The town of Canmore could soon be home to a proposed National Mountain Centre that would both educate visitors and provide a venue for some of the most esteemed climbing competitions in the world.

Planned as the biggest and most comprehensive facility of its kind in the world, the National Mountain Centre (NMC) would celebrate and promote the recreation, history, culture, biology and geology of Canada's mountains. The state-of-the-art facility would feature a gallery showcasing leading edge exhibitions, a meeting place and gathering wing, a theatre and lecture wing, a library, archives and a research wing. The building would be highly visible from the Trans-Canada Highway - possibly on Provincial land near the Four Points by Sheraton Hotel - and would serve as an essential stop for visitors entering the mountains.

Plans for the NMC have been growing for the past two years, said founding director Bob Sandford, developing from a 2003 proposal for an alpine museum supported by another of the NMC's founding directors, Canmore mountain guide and former Parks rescue specialist Peter Fuhrmann.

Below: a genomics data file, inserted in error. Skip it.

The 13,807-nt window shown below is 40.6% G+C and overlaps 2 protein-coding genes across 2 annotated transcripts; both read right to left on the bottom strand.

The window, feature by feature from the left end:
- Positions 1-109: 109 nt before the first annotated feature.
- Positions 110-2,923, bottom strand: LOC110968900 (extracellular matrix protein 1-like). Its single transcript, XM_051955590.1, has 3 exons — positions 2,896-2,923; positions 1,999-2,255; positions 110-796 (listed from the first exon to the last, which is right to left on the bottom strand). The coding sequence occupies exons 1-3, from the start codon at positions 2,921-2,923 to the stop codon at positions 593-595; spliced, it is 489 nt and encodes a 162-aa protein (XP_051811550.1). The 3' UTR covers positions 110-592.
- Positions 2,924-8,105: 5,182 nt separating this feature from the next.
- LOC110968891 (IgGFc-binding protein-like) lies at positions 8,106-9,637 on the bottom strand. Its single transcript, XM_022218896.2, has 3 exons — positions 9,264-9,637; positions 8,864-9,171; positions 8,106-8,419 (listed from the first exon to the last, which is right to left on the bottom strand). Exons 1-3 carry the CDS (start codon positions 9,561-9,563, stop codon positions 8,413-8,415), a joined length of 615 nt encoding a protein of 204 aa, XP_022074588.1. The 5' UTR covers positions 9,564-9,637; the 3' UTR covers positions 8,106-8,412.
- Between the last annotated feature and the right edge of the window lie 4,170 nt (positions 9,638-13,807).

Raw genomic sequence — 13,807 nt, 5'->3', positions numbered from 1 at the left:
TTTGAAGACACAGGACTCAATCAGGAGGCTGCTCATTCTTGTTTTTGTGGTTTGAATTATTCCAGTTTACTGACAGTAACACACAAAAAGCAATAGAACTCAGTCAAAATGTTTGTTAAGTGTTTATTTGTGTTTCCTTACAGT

Realizing a traditional museum was too limited in scope to be self-sustaining, a group grew to become the NMC's founding directors. The group includes Doug Leonard, former director of the Whyte Museum of the Canadian Rockies, Robert Janes, former president and CEO of Calgary's Glenbow Museum and Canmore climber, writer and Canadian Alpine Journal editor Geoff Powter.

The NMC would provide a public presence for key mountain organizations including the Association of Canadian Mountain Guides, the Alpine Club of Canada, the Canadian Avalanche Association and Yellow to Yukon Conservation Initiative. With an orientation desk providing information ranging from the Columbia Icefields Centre to whitewater rafting to hiring a mountain guide to grizzly bear studies, the NMC would serve as a hub connecting visitors to the myriad of services and experiences the mountain region has to offer.